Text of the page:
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The Pyrrhuloxia is a Real Bird (Not Some Wierd Disease)

Dear Bird Folks,

Is a Pyrrhuloxia another name for a cardinal? A friend of mine sent me a postcard from Arizona. The picture on the front of the card depicted several birds. One of the birds was a cardinal but the caption read “Pyrrhuloxia.” I don’t know a lot about birds, but I do know what a cardinal looks like. Why did they call it a Pyrrhuloxia?

– Dustin, Berlin, NH


It’s not a cardinal, Dustin,

I know the bird on the front of your postcard looks like a cardinal, but it isn’t. It’s a Pyrrhuloxia. Yes, there really is a bird called a “Pyrrhuloxia.” The Pyrrhuloxia, a bird whose name looks like a bad hand in Scrabble, is basically a cardinal wannabe, and who can blame it? Cardinals have a look that humans can’t get enough of. The Northern Cardinal is the state bird of seven U.S. states; two professional sports teams have been named after it and several colleges have it as their mascot. So it makes perfect sense that another bird would also want to look like a cardinal. It’s a way of getting a piece of the spotlight…much the same way dumpy, middle-aged men dress like Elvis. What I don’t get is why the bird would allow itself to be called Pyrrhuloxia? Who the heck can even pronounce it? Talk about making a bad career move. It’s like a cookie trying to compete with Oreos by calling itself “Hydrox.” I think if the birds where called something like, say, “Vegas Cardinals,” it would change their image completely.

How did the Pyrrhuloxia end up with such a scary looking name? And what does Pyrrhuloxia mean? It’s all Greek to me. No, really, it is Greek. The Pyrrhuloxia’s name comes from two Greek words: The first one means “flame,” which has to do with the male’s red breast; the second means “crooked,” referring to its large beak. Found in the desert southwest, Pyrrhuloxias typically like drier habitats than cardinals do. Because of its preference for dry habitat some folks, who can’t figure out how to say Pyrrhuloxia, simply refer to it as the “desert cardinal.” That isn’t bad, but Vegas Cardinal would be so much better. Hey, maybe I should copyright that name!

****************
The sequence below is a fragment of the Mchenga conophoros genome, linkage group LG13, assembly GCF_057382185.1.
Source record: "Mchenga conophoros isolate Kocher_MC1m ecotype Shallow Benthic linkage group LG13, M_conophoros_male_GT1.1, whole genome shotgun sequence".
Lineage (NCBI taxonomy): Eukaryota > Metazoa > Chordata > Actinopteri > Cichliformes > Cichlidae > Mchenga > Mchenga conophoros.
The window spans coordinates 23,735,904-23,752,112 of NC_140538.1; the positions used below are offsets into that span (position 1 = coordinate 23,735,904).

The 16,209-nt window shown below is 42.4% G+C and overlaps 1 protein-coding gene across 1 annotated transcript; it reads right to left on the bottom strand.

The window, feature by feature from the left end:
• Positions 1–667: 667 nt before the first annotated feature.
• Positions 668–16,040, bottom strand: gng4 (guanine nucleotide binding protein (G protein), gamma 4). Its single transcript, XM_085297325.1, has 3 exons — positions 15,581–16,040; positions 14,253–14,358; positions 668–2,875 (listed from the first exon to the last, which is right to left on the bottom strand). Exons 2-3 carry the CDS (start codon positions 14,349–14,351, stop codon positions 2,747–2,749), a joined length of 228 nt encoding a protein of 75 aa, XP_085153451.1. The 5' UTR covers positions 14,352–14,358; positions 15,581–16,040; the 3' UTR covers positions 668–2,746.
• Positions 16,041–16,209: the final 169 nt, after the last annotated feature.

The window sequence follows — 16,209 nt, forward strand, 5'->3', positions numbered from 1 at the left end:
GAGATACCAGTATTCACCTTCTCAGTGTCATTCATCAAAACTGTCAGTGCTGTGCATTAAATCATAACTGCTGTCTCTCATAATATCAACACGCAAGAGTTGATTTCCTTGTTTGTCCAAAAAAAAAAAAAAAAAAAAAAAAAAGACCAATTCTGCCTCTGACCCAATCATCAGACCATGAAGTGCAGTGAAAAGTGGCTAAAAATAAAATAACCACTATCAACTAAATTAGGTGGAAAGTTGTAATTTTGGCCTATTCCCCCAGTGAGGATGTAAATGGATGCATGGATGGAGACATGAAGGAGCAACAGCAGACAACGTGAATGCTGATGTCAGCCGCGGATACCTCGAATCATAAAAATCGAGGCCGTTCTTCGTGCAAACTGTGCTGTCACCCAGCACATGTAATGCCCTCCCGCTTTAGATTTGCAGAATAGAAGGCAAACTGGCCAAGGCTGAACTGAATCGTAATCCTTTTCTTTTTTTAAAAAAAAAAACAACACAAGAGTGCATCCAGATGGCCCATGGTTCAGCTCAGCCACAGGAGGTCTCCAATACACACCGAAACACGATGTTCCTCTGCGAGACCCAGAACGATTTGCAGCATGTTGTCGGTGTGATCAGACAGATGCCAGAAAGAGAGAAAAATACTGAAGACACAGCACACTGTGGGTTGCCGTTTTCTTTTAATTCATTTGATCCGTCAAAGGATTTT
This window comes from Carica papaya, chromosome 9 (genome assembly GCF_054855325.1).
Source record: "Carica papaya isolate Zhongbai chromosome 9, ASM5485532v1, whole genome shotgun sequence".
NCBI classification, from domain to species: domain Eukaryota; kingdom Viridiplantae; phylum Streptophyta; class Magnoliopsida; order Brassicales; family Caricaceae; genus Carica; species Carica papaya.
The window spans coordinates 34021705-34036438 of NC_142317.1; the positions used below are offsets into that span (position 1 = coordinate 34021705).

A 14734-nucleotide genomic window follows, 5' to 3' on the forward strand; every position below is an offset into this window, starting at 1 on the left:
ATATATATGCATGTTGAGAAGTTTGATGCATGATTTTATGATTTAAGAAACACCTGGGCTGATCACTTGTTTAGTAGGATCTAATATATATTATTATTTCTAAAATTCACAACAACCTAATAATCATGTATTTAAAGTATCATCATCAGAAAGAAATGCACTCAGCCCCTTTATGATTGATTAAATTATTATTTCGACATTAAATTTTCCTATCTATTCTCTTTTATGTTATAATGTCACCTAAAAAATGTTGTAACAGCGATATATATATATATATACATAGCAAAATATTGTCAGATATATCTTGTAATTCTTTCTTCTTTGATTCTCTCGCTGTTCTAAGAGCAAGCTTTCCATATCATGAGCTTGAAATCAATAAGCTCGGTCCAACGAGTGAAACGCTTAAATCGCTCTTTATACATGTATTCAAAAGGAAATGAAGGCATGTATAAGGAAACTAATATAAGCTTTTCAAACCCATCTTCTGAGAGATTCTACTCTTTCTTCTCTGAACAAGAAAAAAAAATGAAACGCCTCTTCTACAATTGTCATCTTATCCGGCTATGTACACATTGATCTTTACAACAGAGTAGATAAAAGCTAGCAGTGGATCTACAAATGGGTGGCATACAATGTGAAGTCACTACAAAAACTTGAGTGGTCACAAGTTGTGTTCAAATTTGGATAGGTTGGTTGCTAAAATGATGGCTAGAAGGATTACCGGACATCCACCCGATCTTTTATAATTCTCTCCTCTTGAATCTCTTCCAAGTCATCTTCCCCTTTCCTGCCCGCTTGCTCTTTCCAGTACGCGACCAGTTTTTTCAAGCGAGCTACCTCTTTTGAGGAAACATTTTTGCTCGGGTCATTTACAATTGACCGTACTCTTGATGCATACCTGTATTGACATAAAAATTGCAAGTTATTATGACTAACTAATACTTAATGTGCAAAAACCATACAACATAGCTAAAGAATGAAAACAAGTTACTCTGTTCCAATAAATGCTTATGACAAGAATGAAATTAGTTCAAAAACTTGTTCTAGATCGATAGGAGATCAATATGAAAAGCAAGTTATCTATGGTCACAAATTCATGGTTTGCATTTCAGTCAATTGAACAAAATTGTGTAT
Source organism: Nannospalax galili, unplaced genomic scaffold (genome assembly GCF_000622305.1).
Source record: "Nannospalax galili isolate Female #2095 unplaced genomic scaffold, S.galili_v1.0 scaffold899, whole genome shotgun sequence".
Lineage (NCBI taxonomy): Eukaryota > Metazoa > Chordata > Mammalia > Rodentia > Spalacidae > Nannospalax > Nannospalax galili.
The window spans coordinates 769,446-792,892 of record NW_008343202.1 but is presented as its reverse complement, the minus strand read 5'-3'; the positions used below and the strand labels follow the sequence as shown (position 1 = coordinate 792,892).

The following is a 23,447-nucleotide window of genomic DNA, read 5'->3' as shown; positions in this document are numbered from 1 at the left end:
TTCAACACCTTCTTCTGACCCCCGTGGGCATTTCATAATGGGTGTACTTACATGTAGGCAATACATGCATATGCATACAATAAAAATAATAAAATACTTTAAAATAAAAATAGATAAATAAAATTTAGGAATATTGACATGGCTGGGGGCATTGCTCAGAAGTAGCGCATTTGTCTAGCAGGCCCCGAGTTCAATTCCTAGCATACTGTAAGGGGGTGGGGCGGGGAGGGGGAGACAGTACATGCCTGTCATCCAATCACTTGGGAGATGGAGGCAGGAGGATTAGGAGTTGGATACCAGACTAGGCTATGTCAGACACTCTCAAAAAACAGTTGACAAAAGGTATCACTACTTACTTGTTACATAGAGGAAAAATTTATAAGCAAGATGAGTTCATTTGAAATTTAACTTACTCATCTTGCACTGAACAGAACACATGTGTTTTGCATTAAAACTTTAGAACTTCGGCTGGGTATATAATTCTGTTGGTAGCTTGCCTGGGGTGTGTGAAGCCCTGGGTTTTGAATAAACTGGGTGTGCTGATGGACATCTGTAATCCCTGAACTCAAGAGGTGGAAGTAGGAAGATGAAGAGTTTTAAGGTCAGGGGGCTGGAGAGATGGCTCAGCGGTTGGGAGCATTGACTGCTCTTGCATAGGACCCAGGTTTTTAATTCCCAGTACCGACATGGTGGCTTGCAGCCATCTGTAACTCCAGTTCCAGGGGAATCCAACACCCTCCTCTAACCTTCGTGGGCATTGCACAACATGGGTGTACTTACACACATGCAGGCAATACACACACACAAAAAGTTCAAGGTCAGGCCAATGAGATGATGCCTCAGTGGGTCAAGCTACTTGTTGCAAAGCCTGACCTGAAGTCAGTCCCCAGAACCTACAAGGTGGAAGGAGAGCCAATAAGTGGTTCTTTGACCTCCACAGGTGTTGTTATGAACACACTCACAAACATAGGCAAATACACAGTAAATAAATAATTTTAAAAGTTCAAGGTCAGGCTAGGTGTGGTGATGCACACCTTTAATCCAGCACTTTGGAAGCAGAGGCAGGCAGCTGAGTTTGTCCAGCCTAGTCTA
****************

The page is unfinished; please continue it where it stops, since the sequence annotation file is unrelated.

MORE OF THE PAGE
Superficially the Vegas Cardinal© does look like a female Northern Cardinal, Dustin, but here are a few key field marks that to help you identify which is which. Both birds have a crest, but the cardinal’s crest has a ragged appearance, while the Pyrrhuloxia’s crest is smooth, tall, and often sticks straight up, making the bird look like it’s wearing a traffic cone. Another thing to notice is that Pyrrhuloxias have a more curved culmen than cardinals have. I know that having a deeply curved culmen sounds like something the birds should be embarrassed about, but the culmen is nothing more then the top portion of the beak. A sharp down-curved beak gives the Pyrrhuloxias a more parrotier look. If you aren’t in the mood or are too shy to measure the bird’s culmen, a more obvious field mark is the color of the beak. Northern Cardinals have a bright red-orange beak, where as the Pyrrhuloxia’s beak is yellow in the summer and dusky in the winter, but never, ever red. (Joe McCarthy would approve.)

Pyrrhuloxias have a very limited U.S. range. They are typically found in parts of Arizona, New Mexico and Texas. A good place to look for these birds is in mesquite thickets where they use the plant’s thorny branches to protect themselves from predators. In addition, mesquite beans are an important food item and the wood of the mesquite is a source of flavoring on the birds’ steaks when they have their annual barbeque. Unfortunately, cattle ranchers have cleared many of the mesquite trees. They claim the trees compete for the rangeland grass needed for the cattle. (That’s what the birds get for eating steak.) The loss of the mesquite has likely had a negative impact on the Pyrrhuloxias. However, these desert cardinals have also benefited from humans. As backyard bird feeding expands into the southwest, Pyrrhuloxias are taking advantage of our generosity. Pyrrhuloxias and Northern Cardinals have been seen eating side by side at feeders, where they apparently get along. Occasionally though, just to show its sense of superiority, the snooty cardinal will mumble something about the Pyrrhuloxias having a deeply curved culmen and that’s when things turn ugly. I don’t blame you for being confused by your postcard, Dustin. You can’t be expected to know birds that live 2,700 miles from Berlin, NH. I also understand why you would question any bird that has the title “Pyrrhuloxia” under it. It sure looks like the worst typo ever or the name of an ointment you might use for a skin rash. But the Pyrrhuloxia is a real bird; it just has a bad name.

While we are talking about cardinals, I’d like to point out that August is when the cardinals in New England have their annual molt. Molting cardinals will sometimes lose so many head feathers at once they will look bald. This is upsetting to some people, but there is no reason to freak out or call 911. Their feathers will grow back in a few weeks. In the meantime, you can call them “Kojak Cardinals” if you want. It’s not as clever as Vegas Cardinals©, but what is?